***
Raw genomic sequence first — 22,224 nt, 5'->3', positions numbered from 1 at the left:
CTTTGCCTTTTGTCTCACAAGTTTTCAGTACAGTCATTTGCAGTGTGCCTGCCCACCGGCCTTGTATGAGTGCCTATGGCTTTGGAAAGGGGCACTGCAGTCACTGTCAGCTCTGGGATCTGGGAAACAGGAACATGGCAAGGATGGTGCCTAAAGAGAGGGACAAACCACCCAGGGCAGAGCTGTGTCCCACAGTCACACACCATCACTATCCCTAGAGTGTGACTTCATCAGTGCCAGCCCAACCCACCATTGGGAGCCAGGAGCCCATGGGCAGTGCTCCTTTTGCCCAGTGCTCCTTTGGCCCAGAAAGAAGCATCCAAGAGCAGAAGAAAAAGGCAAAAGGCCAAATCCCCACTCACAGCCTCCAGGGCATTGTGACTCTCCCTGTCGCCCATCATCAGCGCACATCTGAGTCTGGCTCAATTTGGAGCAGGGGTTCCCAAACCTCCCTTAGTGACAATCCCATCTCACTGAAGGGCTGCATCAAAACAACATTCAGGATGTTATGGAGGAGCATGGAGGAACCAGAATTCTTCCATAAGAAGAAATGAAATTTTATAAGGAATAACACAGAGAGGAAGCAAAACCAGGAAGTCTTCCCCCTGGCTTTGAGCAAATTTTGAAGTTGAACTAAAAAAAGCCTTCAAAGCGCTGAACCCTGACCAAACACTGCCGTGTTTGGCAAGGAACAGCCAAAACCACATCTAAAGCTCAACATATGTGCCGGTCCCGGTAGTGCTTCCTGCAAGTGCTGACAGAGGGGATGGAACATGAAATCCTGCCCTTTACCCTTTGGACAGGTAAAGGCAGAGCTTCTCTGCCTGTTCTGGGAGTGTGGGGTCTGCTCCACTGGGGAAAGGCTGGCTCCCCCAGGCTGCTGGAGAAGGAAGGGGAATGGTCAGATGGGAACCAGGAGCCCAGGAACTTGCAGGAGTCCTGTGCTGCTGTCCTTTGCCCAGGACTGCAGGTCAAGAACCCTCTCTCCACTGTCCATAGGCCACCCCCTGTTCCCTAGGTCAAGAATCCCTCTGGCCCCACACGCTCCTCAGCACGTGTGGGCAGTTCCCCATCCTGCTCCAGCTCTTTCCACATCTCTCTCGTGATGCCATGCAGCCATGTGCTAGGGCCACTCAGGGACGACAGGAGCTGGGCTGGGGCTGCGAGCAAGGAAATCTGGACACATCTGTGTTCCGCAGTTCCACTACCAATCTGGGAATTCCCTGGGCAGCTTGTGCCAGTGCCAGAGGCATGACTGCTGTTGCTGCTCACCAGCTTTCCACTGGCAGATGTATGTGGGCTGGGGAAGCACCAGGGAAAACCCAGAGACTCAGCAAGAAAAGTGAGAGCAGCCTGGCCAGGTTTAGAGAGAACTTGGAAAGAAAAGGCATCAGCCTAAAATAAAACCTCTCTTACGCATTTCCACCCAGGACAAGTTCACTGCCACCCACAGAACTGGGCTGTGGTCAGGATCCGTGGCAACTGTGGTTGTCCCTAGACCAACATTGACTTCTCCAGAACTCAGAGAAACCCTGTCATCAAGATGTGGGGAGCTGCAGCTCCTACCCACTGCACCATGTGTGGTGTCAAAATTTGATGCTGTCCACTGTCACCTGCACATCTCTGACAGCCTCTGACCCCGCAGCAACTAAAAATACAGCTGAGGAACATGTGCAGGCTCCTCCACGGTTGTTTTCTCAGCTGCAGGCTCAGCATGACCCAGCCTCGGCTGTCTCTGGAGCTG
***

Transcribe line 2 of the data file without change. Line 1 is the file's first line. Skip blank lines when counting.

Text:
CTTTGCCTTTTGTCTCACAAGTTTTCAGTACAGTCATTTGCAGTGTGCCTGCCCACCGGCCTTGTATGAGTGCCTATGGCTTTGGAAAGGGGCACTGCAGTCACTGTCAGCTCTGGGATCTGGGAAACAGGAACATGGCAAGGATGGTGCCTAAAGAGAGGGACAAACCACCCAGGGCAGAGCTGTGTCCCACAGTCACACACCATCACTATCCCTAGAGTGTGACTTCATCAGTGCCAGCCCAACCCACCATTGGGAGCCAGGAGCCCATGGGCAGTGCTCCTTTTGCCCAGTGCTCCTTTGGCCCAGAAAGAAGCATCCAAGAGCAGAAGAAAAAGGCAAAAGGCCAAATCCCCACTCACAGCCTCCAGGGCATTGTGACTCTCCCTGTCGCCCATCATCAGCGCACATCTGAGTCTGGCTCAATTTGGAGCAGGGGTTCCCAAACCTCCCTTAGTGACAATCCCATCTCACTGAAGGGCTGCATCAAAACAACATTCAGGATGTTATGGAGGAGCATGGAGGAACCAGAATTCTTCCATAAGAAGAAATGAAATTTTATAAGGAATAACACAGAGAGGAAGCAAAACCAGGAAGTCTTCCCCCTGGCTTTGAGCAAATTTTGAAGTTGAACTAAAAAAAGCCTTCAAAGCGCTGAACCCTGACCAAACACTGCCGTGTTTGGCAAGGAACAGCCAAAACCACATCTAAAGCTCAACATATGTGCCGGTCCCGGTAGTGCTTCCTGCAAGTGCTGACAGAGGGGATGGAACATGAAATCCTGCCCTTTACCCTTTGGACAGGTAAAGGCAGAGCTTCTCTGCCTGTTCTGGGAGTGTGGGGTCTGCTCCACTGGGGAAAGGCTGGCTCCCCCAGGCTGCTGGAGAAGGAAGGGGAATGGTCAGATGGGAACCAGGAGCCCAGGAACTTGCAGGAGTCCTGTGCTGCTGTCCTTTGCCCAGGACTGCAGGTCAAGAACCCTCTCTCCACTGTCCATAGGCCACCCCCTGTTCCCTAGGTCAAGAATCCCTCTGGCCCCACACGCTCCTCAGCACGTGTGGGCAGTTCCCCATCCTGCTCCAGCTCTTTCCACATCTCTCTCGTGATGCCATGCAGCCATGTGCTAGGGCCACTCAGGGACGACAGGAGCTGGGCTGGGGCTGCGAGCAAGGAAATCTGGACACATCTGTGTTCCGCAGTTCCACTACCAATCTGGGAATTCCCTGGGCAGCTTGTGCCAGTGCCAGAGGCATGACTGCTGTTGCTGCTCACCAGCTTTCCACTGGCAGATGTATGTGGGCTGGGGAAGCACCAGGGAAAACCCAGAGACTCAGCAAGAAAAGTGAGAGCAGCCTGGCCAGGTTTAGAGAGAACTTGGAAAGAAAAGGCATCAGCCTAAAATAAAACCTCTCTTACGCATTTCCACCCAGGACAAGTTCACTGCCACCCACAGAACTGGGCTGTGGTCAGGATCCGTGGCAACTGTGGTTGTCCCTAGACCAACATTGACTTCTCCAGAACTCAGAGAAACCCTGTCATCAAGATGTGGGGAGCTGCAGCTCCTACCCACTGCACCATGTGTGGTGTCAAAATTTGATGCTGTCCACTGTCACCTGCACATCTCTGACAGCCTCTGACCCCGCAGCAACTAAAAATACAGCTGAGGAACATGTGCAGGCTCCTCCACGGTTGTTTTCTCAGCTGCAGGCTCAGCATGACCCAGCCTCGGCTGTCTCTGGAGCTG